Size: 143 Pages, Transcript
Format: Originally recorded on 6 sound cassettes. Reformatted in 2010 as 12 digital wav files. Duration is 6 hrs., 10 min.
Summary: An interview of Harrison McIntosh conducted 1999 Feb. 24-Mar. 4, by Mary McNaughton, in four sessions, for the Archives of American Art, at the artist's home/studio in Claremont, Calif., One of California's best-known ceramists, McIntosh has enjoyed a long career that has brought him recognition as a master crafstman. In this interview, he looked back on four decades of artistic production characterized by disciplined work, elegant forms, and geometric decoration.
Beginning with his childhood in Vallejo, Calif., McIntosh discussed the formative influences on his development as an artist, including the work of his first teacher Arthur Haddock and watercolor painter Barse Miller. He recalled his move to Los Angeles in 1937; the Foundation of Western Art, Stendahl Gallery, and Dalzell Hatfield Gallery; the impact of seeing Japanese ceramics at the World's Fair in San Franciso; his studies with ceramist Glen Lukens; his work in the porcelain studio of Albert King in L.A. and with Ric Petterson at Scripps College, with whom he shared an interest in Swedish, Japanese, and Southwestern cermics; meeting Marguerite Wildenhain in 1953 at a summer pottery workshop at Pond Farm, Guerneville, Calif.; encounters with Bernard Leach, Shoji Hamada, Peter Voulkos, and artists at Scripps, including Jean and Arthur Ames, Paul Darrow, Phil Dike, Roger Kuntz, Douglas McClelland, Millard Sheets, and Jack Zajac.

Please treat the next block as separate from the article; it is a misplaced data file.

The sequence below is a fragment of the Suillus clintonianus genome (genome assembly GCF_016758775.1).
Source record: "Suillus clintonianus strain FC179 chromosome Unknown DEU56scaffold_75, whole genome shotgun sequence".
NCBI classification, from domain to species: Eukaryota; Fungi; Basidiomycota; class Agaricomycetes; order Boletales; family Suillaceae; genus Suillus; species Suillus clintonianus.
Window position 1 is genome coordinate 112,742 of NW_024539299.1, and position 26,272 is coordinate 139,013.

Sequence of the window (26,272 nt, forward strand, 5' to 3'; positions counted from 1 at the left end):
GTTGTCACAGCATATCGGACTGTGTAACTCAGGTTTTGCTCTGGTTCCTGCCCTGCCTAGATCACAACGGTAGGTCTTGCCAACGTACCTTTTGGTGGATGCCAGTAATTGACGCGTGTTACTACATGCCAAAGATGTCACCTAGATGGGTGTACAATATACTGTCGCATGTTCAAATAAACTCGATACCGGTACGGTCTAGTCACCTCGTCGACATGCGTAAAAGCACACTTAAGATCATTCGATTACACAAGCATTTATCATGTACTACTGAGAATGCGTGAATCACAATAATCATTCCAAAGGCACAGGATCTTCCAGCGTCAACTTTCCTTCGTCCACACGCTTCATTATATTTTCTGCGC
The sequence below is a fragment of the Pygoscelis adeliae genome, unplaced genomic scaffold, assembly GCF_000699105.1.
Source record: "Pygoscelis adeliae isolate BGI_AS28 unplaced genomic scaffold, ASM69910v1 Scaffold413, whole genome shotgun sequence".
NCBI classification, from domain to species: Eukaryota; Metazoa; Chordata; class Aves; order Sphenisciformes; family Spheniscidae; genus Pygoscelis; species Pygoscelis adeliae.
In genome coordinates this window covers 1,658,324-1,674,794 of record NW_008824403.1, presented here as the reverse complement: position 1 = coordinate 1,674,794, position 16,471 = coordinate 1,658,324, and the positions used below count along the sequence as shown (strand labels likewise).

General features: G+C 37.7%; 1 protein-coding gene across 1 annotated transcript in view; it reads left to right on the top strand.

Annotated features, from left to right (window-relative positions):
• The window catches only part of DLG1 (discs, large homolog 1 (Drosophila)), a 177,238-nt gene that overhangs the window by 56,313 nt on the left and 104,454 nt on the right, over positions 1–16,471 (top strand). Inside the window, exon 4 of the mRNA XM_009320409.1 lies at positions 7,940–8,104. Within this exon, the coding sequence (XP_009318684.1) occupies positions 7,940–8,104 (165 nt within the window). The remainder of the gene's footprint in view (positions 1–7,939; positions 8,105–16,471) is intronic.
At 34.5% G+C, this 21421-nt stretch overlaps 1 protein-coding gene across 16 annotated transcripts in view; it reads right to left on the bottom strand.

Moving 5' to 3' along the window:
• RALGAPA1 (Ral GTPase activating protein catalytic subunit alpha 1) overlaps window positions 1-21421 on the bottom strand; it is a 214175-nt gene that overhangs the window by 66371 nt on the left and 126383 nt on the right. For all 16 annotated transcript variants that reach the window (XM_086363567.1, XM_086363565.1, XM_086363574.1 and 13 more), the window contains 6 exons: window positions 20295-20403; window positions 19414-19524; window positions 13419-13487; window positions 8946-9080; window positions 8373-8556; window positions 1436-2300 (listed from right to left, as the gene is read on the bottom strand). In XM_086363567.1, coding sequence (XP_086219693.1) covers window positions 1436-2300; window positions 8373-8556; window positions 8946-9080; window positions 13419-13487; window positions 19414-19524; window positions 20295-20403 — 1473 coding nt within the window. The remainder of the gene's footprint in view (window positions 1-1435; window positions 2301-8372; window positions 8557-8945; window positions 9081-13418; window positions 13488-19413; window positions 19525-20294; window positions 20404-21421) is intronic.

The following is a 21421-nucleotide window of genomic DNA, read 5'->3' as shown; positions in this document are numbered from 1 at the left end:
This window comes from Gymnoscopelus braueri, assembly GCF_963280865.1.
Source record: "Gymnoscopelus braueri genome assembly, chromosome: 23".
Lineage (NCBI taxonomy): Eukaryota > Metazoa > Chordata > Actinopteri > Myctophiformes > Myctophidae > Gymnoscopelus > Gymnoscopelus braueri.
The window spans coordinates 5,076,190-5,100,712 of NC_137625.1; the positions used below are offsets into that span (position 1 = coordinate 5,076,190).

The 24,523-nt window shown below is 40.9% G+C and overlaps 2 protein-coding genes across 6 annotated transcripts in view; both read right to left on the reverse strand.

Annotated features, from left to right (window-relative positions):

McIntosh also describes his longtime artistic association with his wife Marguerite McIntosh and his studio mate Rupert Deese; and his techniques for making, glazing, and firing his work.